Welcome to Earnscliffe Strategies’ Election Insights. This is our weekly analysis of the 2022 Ontario election, summarizing the key issues, strategies motivating the parties and major developments from the campaign trail.
Ford more years
The Ontario PC Party and Doug Ford sailed to victory last night in 43rd provincial election. After four weeks of consistently leading in most major polls, Premier Ford quickly claimed a second majority mandate, stronger than the first, with most media outlets reporting the victory within minutes of the polls closing at 9:00 pm ET.
All-in-all, the PCs secured 83 seats for the upcoming legislative session with nearly 41 per cent of votes cast, an increase of seven seats from the 76 they held from 2018. The seat gains for the PCs came mostly from the 905-region of the Greater Toronto Area, southwestern Ontario and northern Ontario at the expense of the opposition NDP.
For their part, the NDP will return to Queen’s Park as the Official Opposition, but with a smaller caucus this time, and without a leader. Long-time party leader Andrea Horwath announced late last night she would resign as party leader after 13 years in charge, despite winning re-election in her riding of Hamilton Centre.
The NDP managed to win 31 seats last night on just more than 24 per cent of votes cast, down from the 40 seats won in 2018. To every election there is a silver lining, the NDP were able to win over a key urban riding in Ottawa where Chandra Pasma defeated incumbent PC Jeremy Roberts, after a razor thin loss in Ottawa West—Nepean in 2018. Ultimately though, this result fell well short of the party’s stated goals of defeating Doug Ford and forming government this time around, for which Horwath paid the hefty price.
The Ontario Liberals failed to make any marked improvements over their results from the 2018 election. The party did succeed in securing one additional seat this time around in Toronto’s Beaches—East York, to bring their total to eight but failed to achieve official party status. After being defeated in his own race in Vaughan—Woodbridge Del Duca made the decision to step down and make room for a new leader. The three positive lights for the liberals are that the party has been built back up financially from the huge hole left in 2018, they did increase their share of the popular vote by four per cent and they were the second choice in over 50 per cent of the ridings in Ontario.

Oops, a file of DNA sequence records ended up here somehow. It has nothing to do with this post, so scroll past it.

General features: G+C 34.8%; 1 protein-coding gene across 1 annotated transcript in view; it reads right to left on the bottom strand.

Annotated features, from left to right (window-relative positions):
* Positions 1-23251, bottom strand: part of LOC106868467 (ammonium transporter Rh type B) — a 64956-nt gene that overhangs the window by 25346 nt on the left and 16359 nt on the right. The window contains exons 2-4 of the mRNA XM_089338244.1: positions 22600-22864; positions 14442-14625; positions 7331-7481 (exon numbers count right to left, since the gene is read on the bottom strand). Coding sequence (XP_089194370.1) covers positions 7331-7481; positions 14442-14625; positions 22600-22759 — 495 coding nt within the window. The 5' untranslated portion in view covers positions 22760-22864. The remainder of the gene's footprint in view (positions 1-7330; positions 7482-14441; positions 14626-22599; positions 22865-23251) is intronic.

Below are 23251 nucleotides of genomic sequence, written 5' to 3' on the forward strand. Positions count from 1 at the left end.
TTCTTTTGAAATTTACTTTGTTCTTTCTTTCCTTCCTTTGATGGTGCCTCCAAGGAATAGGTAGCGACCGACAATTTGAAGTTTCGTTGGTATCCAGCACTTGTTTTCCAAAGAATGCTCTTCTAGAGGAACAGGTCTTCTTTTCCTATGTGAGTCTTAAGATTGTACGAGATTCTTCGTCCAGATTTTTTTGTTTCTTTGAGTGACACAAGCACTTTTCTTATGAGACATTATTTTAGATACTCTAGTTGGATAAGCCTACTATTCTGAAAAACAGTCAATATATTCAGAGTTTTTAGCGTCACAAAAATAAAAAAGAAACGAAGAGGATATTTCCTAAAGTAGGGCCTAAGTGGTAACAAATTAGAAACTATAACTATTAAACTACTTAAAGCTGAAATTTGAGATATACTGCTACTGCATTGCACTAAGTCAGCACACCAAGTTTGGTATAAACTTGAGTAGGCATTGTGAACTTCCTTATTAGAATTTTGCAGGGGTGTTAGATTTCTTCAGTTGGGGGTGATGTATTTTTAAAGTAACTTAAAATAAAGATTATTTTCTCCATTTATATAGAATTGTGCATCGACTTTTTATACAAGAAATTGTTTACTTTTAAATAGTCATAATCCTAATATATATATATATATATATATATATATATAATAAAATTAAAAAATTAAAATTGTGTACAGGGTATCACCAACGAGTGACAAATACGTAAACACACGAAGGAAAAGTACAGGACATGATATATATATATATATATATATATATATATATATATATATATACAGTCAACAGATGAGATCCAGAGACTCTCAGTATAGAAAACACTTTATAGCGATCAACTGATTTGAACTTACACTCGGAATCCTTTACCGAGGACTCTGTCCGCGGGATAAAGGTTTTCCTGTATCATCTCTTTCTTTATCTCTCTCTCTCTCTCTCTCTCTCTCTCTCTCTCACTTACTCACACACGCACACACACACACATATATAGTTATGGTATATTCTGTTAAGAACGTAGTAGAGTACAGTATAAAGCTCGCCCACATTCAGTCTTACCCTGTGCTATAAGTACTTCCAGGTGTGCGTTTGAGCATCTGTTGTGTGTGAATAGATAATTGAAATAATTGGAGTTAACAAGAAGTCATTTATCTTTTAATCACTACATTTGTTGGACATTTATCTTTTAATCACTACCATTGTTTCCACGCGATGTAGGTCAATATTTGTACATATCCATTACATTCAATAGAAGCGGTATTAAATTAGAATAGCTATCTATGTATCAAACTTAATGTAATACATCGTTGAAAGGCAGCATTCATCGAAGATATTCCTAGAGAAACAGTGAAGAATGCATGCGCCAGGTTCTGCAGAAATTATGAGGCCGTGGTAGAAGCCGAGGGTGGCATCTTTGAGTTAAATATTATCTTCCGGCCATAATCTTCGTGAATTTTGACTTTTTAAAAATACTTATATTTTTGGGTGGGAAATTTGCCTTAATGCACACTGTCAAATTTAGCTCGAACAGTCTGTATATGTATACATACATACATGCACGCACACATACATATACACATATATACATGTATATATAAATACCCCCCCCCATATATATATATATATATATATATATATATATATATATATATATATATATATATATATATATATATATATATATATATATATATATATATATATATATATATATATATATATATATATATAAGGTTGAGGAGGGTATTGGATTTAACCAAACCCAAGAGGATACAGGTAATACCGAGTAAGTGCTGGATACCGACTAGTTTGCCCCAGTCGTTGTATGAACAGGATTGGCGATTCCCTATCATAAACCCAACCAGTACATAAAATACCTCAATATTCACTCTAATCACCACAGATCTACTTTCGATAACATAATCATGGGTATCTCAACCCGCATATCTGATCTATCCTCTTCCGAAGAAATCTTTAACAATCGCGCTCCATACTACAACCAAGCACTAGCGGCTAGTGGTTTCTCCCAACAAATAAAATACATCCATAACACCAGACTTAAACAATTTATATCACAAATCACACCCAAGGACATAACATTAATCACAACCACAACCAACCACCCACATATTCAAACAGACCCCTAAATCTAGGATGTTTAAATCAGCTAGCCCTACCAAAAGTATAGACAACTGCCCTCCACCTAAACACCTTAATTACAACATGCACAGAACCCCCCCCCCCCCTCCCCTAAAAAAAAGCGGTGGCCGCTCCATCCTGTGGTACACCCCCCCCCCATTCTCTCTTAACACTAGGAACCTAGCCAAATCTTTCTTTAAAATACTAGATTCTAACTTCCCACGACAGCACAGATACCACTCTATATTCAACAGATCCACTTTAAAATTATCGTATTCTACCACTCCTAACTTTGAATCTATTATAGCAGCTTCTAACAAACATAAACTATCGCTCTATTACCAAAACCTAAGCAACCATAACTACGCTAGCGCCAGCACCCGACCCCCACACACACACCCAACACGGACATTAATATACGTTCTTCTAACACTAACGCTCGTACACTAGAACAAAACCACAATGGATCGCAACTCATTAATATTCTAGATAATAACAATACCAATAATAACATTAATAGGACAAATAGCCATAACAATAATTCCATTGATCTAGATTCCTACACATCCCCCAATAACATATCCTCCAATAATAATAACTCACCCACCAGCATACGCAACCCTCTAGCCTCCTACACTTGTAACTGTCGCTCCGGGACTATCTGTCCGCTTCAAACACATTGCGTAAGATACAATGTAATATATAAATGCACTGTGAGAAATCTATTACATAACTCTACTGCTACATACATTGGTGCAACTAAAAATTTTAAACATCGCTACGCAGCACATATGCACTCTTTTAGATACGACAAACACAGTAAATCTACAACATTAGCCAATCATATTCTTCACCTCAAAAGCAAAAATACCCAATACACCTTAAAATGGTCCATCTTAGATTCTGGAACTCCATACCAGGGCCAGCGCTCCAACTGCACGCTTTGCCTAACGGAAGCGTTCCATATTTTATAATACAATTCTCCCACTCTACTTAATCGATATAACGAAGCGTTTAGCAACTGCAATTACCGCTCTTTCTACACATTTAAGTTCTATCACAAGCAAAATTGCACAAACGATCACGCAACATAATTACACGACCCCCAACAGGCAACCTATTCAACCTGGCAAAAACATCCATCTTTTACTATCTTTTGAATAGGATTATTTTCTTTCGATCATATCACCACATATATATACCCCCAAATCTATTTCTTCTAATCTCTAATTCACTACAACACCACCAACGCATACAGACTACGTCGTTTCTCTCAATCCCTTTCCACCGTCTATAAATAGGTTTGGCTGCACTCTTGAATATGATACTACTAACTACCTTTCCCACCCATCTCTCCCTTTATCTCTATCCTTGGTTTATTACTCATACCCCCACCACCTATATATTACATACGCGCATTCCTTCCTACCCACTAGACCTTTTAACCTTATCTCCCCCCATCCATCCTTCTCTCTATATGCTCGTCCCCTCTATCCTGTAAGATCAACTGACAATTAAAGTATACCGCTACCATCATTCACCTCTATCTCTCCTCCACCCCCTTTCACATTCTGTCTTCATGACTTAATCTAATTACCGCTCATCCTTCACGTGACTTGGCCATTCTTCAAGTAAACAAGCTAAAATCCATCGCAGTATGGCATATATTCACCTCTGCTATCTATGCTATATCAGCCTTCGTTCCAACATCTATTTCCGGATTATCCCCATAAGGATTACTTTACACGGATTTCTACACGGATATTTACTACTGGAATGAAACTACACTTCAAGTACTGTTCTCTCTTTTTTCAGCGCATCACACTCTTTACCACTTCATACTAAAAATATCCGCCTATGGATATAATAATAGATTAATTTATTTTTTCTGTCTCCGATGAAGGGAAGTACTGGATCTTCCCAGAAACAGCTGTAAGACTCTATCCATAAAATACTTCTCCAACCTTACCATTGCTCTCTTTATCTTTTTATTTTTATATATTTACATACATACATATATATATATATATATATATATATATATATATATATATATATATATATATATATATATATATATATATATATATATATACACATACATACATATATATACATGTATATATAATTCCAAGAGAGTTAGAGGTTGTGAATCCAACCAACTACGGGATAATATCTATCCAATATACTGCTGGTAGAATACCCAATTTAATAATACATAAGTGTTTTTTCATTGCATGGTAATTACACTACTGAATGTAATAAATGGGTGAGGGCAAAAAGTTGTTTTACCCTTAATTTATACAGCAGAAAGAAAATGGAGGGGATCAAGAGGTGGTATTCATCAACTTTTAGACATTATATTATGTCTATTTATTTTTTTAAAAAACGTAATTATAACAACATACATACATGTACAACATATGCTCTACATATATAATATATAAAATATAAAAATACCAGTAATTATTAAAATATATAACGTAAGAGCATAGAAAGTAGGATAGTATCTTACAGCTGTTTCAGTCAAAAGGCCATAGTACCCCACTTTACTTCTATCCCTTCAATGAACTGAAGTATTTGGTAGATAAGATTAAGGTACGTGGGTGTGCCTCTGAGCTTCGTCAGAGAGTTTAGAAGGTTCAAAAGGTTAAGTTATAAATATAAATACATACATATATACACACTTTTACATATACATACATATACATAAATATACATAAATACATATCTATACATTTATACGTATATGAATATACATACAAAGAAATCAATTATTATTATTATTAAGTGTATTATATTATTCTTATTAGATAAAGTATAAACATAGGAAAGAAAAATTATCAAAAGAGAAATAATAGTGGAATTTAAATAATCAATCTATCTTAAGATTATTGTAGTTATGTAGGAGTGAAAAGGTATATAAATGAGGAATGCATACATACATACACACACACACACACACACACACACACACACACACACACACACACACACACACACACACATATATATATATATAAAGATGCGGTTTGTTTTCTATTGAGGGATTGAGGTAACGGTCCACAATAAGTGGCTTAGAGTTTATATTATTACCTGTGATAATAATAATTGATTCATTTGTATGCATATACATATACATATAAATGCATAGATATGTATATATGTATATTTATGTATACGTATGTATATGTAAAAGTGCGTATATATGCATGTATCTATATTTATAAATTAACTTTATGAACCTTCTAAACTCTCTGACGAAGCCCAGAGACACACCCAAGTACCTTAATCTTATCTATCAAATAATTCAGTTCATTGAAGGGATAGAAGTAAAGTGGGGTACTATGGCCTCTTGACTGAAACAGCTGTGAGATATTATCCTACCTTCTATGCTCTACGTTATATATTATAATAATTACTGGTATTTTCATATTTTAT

For its part, The Green Party also saw their percent of the popular vote increase in last night’s election. The Green Party secured nearly six per cent of the popular vote, up from 4.6 per cent in 2018, but were still only able to return Schreiner and secure one seat in the legislature, despite a strong showing in Parry Sound—Muskoka where hopes had been high.
Overall, this election may be best remembered for the historically low turnout. As of writing, Elections Ontario reports only 43 per cent of eligible voters cast a ballot in this election, down substantially from the 57 per cent turnout in 2018. The previous record for lowest turnout was 49 per cent in the 2011 election. On a more positive note, more than one million votes were cast during the advance polling period, totalling nearly 10 per cent of votes cast, and more than 126,000 votes were mailed in, both significant increases over the 2018 results.
The popular vote ended up closely resembling the results of our final election survey, conducted from May 27-29 with 1000 Ontarians, with small differences between our final vote intent data and popular vote falling within the margin of error.
Over the last four weeks, we’ve noted that a PC majority seemed likely, and increasingly so in the last week of the campaign. The PCs capitalized on their strength in the GTA, in which they have led throughout the campaign, and built a coalition across many different demographic groups to solidify their majority.
Though tied with the NDP for popular vote, Liberal seat gains were hampered by relative inefficiencies in the way their vote was distributed and, as our data released earlier in the week suggested, perhaps a lack of excitement and confidence in the party among would-be supporters.
EarnscliffeLife – Post-Election Webinar
In case you missed the live broadcast earlier this afternoon, click the link below to watch our post-election analysis webinar with Allan Gregg, Chris Ball, Rahul Bedi, Mary Anne Carter, Julie Garner and Hilary Martin.